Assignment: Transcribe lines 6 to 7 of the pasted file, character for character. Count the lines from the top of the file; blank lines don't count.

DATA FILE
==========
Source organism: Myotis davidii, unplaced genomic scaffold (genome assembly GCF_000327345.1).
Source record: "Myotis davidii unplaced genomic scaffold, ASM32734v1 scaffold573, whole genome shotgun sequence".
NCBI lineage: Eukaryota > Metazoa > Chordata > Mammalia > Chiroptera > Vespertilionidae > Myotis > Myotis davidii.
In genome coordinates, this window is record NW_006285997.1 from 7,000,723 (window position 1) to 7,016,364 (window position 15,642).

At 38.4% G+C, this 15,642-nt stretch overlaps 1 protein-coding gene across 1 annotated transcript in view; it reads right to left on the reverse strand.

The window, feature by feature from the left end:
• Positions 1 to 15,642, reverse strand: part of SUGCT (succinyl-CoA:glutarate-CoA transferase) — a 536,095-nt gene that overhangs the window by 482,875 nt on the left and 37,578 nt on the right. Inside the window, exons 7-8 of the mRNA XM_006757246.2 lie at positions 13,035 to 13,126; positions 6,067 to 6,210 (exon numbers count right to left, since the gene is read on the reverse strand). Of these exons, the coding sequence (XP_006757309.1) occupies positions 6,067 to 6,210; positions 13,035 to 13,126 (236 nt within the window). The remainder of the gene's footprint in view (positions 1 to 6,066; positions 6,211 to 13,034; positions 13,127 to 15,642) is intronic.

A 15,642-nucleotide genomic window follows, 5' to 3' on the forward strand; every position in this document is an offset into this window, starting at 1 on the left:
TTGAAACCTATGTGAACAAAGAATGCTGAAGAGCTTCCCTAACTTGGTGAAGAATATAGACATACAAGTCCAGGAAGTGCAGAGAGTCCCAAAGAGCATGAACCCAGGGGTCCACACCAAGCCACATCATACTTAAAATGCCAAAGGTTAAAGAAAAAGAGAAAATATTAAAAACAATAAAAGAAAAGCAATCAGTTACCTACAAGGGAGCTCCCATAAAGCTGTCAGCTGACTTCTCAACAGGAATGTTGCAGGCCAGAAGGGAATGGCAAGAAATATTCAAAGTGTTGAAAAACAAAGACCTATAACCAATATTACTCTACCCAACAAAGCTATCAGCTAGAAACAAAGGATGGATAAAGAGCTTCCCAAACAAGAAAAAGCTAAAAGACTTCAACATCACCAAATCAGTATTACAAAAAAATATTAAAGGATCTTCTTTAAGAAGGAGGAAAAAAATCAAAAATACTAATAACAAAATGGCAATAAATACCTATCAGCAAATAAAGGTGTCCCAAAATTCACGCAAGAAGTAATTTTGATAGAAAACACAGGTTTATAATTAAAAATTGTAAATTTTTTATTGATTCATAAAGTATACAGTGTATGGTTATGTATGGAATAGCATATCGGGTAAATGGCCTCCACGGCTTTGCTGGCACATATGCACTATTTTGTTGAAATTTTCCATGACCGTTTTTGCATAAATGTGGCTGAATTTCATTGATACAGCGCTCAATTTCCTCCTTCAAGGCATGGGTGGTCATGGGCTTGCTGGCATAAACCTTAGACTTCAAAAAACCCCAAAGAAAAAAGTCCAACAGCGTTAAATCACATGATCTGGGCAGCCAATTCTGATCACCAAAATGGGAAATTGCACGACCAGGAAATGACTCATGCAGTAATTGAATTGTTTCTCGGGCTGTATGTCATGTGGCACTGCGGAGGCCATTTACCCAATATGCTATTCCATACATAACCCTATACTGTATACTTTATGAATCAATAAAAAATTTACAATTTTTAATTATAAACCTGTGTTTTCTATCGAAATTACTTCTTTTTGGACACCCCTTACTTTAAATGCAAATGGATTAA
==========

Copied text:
The window, feature by feature from the left end:
• Positions 1 to 15,642, reverse strand: part of SUGCT (succinyl-CoA:glutarate-CoA transferase) — a 536,095-nt gene that overhangs the window by 482,875 nt on the left and 37,578 nt on the right. Inside the window, exons 7-8 of the mRNA XM_006757246.2 lie at positions 13,035 to 13,126; positions 6,067 to 6,210 (exon numbers count right to left, since the gene is read on the reverse strand). Of these exons, the coding sequence (XP_006757309.1) occupies positions 6,067 to 6,210; positions 13,035 to 13,126 (236 nt within the window). The remainder of the gene's footprint in view (positions 1 to 6,066; positions 6,211 to 13,034; positions 13,127 to 15,642) is intronic.